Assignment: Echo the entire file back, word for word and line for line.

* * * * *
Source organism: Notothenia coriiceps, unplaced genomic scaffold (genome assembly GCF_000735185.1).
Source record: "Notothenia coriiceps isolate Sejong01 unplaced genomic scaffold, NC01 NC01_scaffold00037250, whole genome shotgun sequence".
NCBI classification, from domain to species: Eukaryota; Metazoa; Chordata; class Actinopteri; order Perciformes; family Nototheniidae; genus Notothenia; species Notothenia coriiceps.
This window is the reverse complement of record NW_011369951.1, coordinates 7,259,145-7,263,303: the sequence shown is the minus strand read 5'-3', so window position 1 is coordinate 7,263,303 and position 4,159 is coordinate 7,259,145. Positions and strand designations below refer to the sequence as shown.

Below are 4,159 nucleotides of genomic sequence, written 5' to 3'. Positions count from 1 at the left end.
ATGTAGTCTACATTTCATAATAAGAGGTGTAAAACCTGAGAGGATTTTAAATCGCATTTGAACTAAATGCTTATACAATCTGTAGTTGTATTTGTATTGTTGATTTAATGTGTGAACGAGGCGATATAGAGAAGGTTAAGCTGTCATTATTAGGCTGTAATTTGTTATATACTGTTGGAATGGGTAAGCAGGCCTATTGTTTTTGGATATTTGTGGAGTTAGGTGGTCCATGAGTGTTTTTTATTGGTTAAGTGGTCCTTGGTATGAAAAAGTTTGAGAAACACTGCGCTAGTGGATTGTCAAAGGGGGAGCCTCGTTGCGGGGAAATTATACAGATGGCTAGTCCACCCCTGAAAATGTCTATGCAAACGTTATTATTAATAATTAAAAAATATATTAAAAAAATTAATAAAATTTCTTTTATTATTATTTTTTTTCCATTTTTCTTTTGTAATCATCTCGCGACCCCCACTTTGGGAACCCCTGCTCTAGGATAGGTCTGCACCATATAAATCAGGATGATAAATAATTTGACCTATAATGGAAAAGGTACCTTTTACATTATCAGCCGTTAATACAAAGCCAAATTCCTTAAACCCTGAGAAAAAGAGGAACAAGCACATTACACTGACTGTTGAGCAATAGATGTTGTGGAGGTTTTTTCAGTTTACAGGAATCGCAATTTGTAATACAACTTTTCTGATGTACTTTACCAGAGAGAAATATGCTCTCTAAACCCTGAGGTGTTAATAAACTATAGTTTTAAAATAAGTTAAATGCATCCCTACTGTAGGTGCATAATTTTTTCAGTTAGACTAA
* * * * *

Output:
Source organism: Notothenia coriiceps, unplaced genomic scaffold (genome assembly GCF_000735185.1).
Source record: "Notothenia coriiceps isolate Sejong01 unplaced genomic scaffold, NC01 NC01_scaffold00037250, whole genome shotgun sequence".
NCBI classification, from domain to species: Eukaryota; Metazoa; Chordata; class Actinopteri; order Perciformes; family Nototheniidae; genus Notothenia; species Notothenia coriiceps.
This window is the reverse complement of record NW_011369951.1, coordinates 7,259,145-7,263,303: the sequence shown is the minus strand read 5'-3', so window position 1 is coordinate 7,263,303 and position 4,159 is coordinate 7,259,145. Positions and strand designations below refer to the sequence as shown.

Below are 4,159 nucleotides of genomic sequence, written 5' to 3'. Positions count from 1 at the left end.
ATGTAGTCTACATTTCATAATAAGAGGTGTAAAACCTGAGAGGATTTTAAATCGCATTTGAACTAAATGCTTATACAATCTGTAGTTGTATTTGTATTGTTGATTTAATGTGTGAACGAGGCGATATAGAGAAGGTTAAGCTGTCATTATTAGGCTGTAATTTGTTATATACTGTTGGAATGGGTAAGCAGGCCTATTGTTTTTGGATATTTGTGGAGTTAGGTGGTCCATGAGTGTTTTTTATTGGTTAAGTGGTCCTTGGTATGAAAAAGTTTGAGAAACACTGCGCTAGTGGATTGTCAAAGGGGGAGCCTCGTTGCGGGGAAATTATACAGATGGCTAGTCCACCCCTGAAAATGTCTATGCAAACGTTATTATTAATAATTAAAAAATATATTAAAAAAATTAATAAAATTTCTTTTATTATTATTTTTTTTCCATTTTTCTTTTGTAATCATCTCGCGACCCCCACTTTGGGAACCCCTGCTCTAGGATAGGTCTGCACCATATAAATCAGGATGATAAATAATTTGACCTATAATGGAAAAGGTACCTTTTACATTATCAGCCGTTAATACAAAGCCAAATTCCTTAAACCCTGAGAAAAAGAGGAACAAGCACATTACACTGACTGTTGAGCAATAGATGTTGTGGAGGTTTTTTCAGTTTACAGGAATCGCAATTTGTAATACAACTTTTCTGATGTACTTTACCAGAGAGAAATATGCTCTCTAAACCCTGAGGTGTTAATAAACTATAGTTTTAAAATAAGTTAAATGCATCCCTACTGTAGGTGCATAATTTTTTCAGTTAGACTAA